If you're not overweight, eat pretty well and exercise now and then, you might think you're in good heart health. But doctors say you don't have to look like a heart attack waiting to happen to be one.
Tom Bare, 54, is a case in point. The high school science teacher was thin, active and ate well, but still needed open-heart surgery this spring to bypass blocked coronary arteries.The risk factors for heart disease are well-known -- obesity, smoking, high cholesterol, inactivity, diabetes, family history. It's primarily a lifestyle disease. But Tom Bare was doing everything right, was even taking statins to lower his cholesterol (which they did, from 300 to 125), but because of his family history (probably a mix of genetic background and decades of environmental exposures), he was worried. And it turned out he had good reason to be, given the plaque on his arteries. So he underwent bypass surgery, and is now hoping he can avoid the heart attack that once seemed to be inevitable.
Bill Clinton has gone even further. If heart disease is a lifestyle disease, it's clear why he had it. He loved junk food and was overweight. After surgery for heart disease, he has now drastically changed his diet. He calls himself a vegan, and eats no meat, dairy, eggs or added oil. He has lost 20 pounds and says he is healthier than he has ever been. And is hoping he has dramatically reduced his risk of dying of heart disease. Indeed, Clinton is now following the "heart attack-proof" diet, if you believe the man selling it.
Two men, one with the classic risk factors, the other doing everything currently considered to be protective. Why are they both at risk?
With most common chronic diseases, causation is worked out at the population level, and then applied to individuals who will look like the average at-risk person determined in aggregate not at all, spot-on, or somewhere in between (as both Bare and Clinton, neither of whom had all the major risk factors). Someone -- epidemiologists, clinicians translating epidemiological data to clinical practice -- will have to make a judgement call as to when a patient looks enough like study subjects with the disease, that is, has enough risk factors, to warrant intervention.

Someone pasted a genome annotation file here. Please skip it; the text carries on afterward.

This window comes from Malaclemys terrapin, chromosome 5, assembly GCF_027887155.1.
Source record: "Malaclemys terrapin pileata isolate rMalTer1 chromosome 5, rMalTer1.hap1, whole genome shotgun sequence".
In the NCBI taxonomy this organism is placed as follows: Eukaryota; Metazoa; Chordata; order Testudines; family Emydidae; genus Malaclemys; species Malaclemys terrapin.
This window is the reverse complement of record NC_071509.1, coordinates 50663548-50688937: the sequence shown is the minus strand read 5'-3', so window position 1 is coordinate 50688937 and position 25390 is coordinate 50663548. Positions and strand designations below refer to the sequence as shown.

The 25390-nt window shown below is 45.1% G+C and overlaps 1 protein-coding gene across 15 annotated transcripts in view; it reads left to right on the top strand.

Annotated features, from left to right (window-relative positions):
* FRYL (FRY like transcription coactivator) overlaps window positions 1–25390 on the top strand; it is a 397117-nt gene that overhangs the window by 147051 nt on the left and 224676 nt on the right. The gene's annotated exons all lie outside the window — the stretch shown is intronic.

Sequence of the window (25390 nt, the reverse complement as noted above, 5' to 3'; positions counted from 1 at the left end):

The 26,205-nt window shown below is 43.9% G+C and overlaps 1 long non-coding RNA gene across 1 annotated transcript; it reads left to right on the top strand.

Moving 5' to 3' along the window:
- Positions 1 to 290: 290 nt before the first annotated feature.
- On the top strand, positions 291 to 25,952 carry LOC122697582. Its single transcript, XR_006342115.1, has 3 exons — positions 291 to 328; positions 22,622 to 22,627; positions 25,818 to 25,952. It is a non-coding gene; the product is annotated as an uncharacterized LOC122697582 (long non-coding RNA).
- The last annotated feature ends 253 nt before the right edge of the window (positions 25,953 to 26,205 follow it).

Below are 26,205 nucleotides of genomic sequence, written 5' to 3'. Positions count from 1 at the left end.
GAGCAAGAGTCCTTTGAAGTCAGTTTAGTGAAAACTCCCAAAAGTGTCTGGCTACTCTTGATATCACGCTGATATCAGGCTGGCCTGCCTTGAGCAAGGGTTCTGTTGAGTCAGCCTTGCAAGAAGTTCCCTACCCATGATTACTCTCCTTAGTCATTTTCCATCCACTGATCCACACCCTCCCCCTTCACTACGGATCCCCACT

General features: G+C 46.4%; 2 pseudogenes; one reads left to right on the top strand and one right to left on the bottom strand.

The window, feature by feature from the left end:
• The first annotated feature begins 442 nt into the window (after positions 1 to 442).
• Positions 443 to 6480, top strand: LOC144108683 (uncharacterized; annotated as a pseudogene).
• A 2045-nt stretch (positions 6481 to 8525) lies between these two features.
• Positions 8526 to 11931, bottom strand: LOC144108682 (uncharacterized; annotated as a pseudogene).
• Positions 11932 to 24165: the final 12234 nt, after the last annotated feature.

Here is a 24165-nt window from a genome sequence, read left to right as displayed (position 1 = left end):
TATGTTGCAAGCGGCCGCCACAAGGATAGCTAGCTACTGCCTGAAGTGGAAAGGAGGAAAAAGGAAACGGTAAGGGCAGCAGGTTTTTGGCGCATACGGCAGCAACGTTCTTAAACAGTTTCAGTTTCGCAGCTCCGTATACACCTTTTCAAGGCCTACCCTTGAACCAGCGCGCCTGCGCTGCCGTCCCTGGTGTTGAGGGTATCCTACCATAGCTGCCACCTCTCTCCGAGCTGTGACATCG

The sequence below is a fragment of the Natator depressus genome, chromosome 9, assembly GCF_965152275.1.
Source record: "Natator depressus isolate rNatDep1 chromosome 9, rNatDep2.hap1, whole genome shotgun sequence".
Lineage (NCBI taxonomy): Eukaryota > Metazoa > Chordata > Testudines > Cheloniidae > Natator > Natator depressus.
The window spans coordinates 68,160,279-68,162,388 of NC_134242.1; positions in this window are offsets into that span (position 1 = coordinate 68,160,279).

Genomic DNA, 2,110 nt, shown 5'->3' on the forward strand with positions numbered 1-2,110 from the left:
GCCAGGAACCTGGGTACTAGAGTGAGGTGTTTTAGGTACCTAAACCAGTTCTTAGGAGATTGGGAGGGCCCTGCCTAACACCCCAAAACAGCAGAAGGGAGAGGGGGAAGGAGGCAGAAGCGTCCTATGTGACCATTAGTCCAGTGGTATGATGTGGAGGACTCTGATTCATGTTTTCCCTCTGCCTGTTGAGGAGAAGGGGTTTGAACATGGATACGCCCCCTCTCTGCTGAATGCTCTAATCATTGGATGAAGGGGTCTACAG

These people could be at genetic risk, but not involving known genes. But small effects at hundreds of genes could be contributing in ways we can specifically identify but that might be reflected in the family history. Or not. This is the problem with genetically based prediction, and the same applies to environmental exposures, surely not all of which are identified, measured, or even accurately measurable.
You can calculate your own risk of heart disease using one of many heart attack risk calculators on the web. Here's one -- enter a few numbers and you'll get your probability of having a heart attack in the next 10 years.
But what if the calculator tells you your risk is 30%? The site explains that this means that 30 of 100 people with your level of risk will have a heart attack in the next 10 years. So, does that mean that all 100 of you share the same level of risk, and bad luck or unidentified factors will push 30 of you over the edge, or that 70 of you are not in fact at risk, while the unlucky 30 are at 100% risk? And if 70 of you aren't at risk, why are you being treated as though you are?
It's understandable that clinicians will treat anyone with some risk as though they are at 100% risk, and suggest the patient do whatever it takes to bring down that risk, but it skirts the question of how to reliably predict who will in fact have a heart attack and who will not -- something that in fact can not be known, if people change their behavior when told they are at risk, and if luck or unidentified factors are in fact at play. From a public health point of view, that's perfectly ok, but it does make understanding causation rather murky.